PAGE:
‘Are you happy here, Pri?’ says Mayor Dunn, raising his eyebrows at me. The eyebrows say, clear as a yell: THINK OF THE TOWN.
‘I’m so happy!’ I say, feeling miserable.
‘Of course you’re happy!’ grins Mayor Dunn.
When she thinks I can’t hear, Mum calls the mayor ‘Two-Faced Torvald’. I’ve never asked why.
Frist Street is only a hundred metres long. Mayor Dunn ushers everyone quickly past Truly Enormous Coffees and Castle Dunn to the end of the street, where Dunn’s Orchard School sits at the T-intersection with Valley Drive.
The mayor leads us into the entrance hall just as the final bell rings. The fluorescent lights flicker, blink off, blink back to life. Blue-blazered kids stream past us and out onto Frist Street like a flooded river on its best behaviour as we push upstream towards a large trestle table marooned like an island in the middle of the hall. A white cloth covers something large and round on the table.
‘You’re going to love this. Just love it,’ says Mayor Dunn, beaming as he picks up one corner of the cloth.
People always take photos at this point, so I go around the back of the table so they can get the Face in their pictures. I guess Mayor Dunn doesn’t see this, because when he theatrically whips the cloth off and throws it away, it lands on me.
I’ve become a ghost. Outside my sheet, the potential new residents are applauding what’s on the table. I go to pull the sheet off, but actually I quite like it in here. It’s private. I don’t have to do my job for a minute. I can pretend the Lone Pine is safe and everything is still perfect like it used to be.
‘Isn’t it magnificent?’ Torvald is saying. ‘Can you see ... yes, that’s Last Street Estate! Would you like to see the real thing? Of course you’ll all come to the Town Bonfire on Friday, but now let’s go see where your homes will be, new Orcharders!’
Excited oohs and aahs drift away towards the door, followed by Torvald’s jolly rushing. If I’m quick, I’ll be able to catch up to them and ask Mayor Dunn about the Lone Pine.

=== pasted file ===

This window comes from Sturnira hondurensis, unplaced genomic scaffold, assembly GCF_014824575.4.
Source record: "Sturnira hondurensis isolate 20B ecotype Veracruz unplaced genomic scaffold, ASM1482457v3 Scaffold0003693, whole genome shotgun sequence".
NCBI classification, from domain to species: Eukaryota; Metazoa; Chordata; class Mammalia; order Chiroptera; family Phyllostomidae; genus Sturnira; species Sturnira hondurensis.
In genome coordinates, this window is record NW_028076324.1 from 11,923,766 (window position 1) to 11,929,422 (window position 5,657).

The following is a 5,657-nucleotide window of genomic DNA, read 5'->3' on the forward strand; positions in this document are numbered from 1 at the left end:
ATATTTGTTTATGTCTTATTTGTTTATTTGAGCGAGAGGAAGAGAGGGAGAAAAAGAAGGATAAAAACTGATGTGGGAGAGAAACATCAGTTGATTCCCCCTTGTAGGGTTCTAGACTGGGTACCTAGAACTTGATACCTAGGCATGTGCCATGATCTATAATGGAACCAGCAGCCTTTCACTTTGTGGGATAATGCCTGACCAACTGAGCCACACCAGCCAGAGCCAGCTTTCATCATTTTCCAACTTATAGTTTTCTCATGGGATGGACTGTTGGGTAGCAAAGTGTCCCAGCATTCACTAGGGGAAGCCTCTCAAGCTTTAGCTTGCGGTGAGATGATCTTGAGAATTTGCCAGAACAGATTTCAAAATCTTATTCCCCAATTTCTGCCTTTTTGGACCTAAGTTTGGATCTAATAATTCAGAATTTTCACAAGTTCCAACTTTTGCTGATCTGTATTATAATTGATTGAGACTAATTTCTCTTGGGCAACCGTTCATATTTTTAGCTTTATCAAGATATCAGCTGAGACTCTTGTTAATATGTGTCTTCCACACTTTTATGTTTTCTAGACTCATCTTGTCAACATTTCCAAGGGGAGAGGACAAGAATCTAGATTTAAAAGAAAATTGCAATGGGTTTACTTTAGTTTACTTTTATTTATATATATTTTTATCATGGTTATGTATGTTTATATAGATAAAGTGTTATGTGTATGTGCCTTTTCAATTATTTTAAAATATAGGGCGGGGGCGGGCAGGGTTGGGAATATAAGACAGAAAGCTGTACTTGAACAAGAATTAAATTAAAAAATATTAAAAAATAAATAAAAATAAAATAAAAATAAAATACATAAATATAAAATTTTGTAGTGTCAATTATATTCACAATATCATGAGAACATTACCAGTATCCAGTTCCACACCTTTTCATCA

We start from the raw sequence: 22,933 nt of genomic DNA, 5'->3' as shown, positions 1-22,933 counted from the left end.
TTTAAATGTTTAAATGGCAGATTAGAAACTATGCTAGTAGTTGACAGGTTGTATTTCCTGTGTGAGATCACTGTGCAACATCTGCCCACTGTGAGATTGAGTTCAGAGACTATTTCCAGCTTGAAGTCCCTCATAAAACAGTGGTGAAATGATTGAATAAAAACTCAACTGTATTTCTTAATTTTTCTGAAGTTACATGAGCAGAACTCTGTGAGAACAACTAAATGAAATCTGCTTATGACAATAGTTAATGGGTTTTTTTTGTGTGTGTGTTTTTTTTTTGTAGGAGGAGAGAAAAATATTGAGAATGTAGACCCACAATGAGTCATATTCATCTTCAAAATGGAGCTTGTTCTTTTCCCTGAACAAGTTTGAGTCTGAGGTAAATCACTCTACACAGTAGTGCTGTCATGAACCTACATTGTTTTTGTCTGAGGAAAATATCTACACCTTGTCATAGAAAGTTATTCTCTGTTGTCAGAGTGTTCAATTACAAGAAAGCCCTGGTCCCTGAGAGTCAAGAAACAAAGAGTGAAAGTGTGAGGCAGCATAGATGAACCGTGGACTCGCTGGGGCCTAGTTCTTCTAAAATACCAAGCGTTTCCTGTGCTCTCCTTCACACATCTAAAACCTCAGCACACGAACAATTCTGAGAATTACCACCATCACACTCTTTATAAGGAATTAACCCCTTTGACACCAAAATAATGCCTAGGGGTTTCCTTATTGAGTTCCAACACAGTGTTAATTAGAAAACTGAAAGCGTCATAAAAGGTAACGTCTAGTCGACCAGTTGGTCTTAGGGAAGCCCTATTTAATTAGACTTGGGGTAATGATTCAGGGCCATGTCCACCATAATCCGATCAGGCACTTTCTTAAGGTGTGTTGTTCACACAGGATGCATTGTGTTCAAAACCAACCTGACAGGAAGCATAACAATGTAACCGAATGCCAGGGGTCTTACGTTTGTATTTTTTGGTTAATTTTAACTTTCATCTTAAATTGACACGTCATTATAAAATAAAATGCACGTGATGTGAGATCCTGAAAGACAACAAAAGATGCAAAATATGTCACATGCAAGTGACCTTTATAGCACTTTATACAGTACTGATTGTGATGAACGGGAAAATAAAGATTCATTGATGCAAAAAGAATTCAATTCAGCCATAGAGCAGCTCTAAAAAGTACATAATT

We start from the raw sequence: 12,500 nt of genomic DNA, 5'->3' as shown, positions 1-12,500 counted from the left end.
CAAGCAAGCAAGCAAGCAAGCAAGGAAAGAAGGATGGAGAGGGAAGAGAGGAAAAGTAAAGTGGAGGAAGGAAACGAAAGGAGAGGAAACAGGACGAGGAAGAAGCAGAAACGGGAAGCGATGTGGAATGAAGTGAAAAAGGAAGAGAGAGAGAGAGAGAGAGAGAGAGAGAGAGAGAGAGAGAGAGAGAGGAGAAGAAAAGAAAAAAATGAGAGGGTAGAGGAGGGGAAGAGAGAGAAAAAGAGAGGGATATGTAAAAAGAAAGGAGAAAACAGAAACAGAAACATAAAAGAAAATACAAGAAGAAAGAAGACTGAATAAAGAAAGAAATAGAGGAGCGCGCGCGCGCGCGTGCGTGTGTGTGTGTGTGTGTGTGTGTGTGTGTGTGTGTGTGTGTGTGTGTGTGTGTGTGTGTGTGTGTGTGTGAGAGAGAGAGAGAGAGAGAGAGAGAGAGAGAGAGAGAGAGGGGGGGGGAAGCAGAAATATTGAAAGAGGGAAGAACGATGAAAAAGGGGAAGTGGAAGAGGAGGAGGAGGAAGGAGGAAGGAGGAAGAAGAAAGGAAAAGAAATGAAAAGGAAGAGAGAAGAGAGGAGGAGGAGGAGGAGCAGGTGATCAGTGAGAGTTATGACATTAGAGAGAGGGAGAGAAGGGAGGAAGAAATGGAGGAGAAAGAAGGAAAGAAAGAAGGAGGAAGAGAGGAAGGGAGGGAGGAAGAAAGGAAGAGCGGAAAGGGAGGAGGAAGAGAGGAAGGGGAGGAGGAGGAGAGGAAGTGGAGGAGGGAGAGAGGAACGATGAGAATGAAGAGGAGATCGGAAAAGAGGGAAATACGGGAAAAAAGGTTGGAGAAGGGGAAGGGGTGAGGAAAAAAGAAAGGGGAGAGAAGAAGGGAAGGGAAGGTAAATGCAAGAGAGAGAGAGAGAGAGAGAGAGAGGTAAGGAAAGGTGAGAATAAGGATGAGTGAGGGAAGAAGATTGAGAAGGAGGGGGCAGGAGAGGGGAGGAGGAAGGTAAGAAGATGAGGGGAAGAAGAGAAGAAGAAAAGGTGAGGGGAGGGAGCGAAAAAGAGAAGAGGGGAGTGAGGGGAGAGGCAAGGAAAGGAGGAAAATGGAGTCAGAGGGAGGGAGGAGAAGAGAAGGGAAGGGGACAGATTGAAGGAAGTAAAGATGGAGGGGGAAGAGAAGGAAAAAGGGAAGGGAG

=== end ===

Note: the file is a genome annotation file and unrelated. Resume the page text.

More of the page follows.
I pull the sheet up over my eyes, but he’s already gone, leaving me alone with the thing that everyone was so excited about. It’s a 3D sculpted polystyrene- and-cardboard model of Dunn’s Orchard and the surrounding valley, covered with a huge perspex dome. It’s actually pretty great.
‘Hi, Face,’ says a passing kid.
‘Hey, Jonty,’ I say, not looking round. I don’t have to. I know every kid in town.
The model is two metres long and two metres wide, built in wedges like slices of cake that you can pull out and replace, and it shows in pretty good detail all the buildings and streets of the town. The Lone Pine, tallest and last tree in the valley, sticks up out of the very last green wedge.
I stare glumly at the Town Model. I’ve seen it pretty much every day of my life. Or at least since I was a toddler. When I was little I called it the Polystyrene Universe, and I’d fly over it in an imaginary space helicopter, whooshing past my house and doing loop- the-loops over all the grassy fields around it. I hardly noticed how much it was changing, until Torvald announced the new estate and I realised all the places I used to play have been demolished – all the fields and climbing rocks, all the hiding places and wild bushes and all the trees.
‘Hey, Face,’ says another kid.
I wave over my shoulder. ‘Yeah, hi Kirsten.’
The last rivulet of little kids trickles past behind me, and then the hall is empty and quiet.
I lean over the model. It looks like you could blow the Lone Pine over with a sneeze.
And then chop it up and burn it on a Town Bonfire.
Which, except for the sneeze, is exactly what’s supposed to happen on Friday.
I have to save it.
I touch the perspex above the last treetop in town. ‘If I let them burn you,’ I say to the Lone Pine, ‘what else here is worth getting excited about?’
And then, one inch behind my left ear, a voice I’ve never heard before says: ‘Apple trees.’
There it is, the first chapter of The Orchard Underground. Who just said 'apple trees' into Pri's left ear?* Will he save the Lone Pine?** Will there be a happy sloth like there is on the cover?*** And why do birds poo on your schoolbag, anyway?****
Find out when The Orchard Underground hits the shelves of your favourite bookshop, Tuesday 1 May 2018!
* Attica Stone
** Not telling
*** Sort of
**** Birds eat stuff right off the ground, so their guts are waayyyyy not okay.*****
***** Also birds are jerks.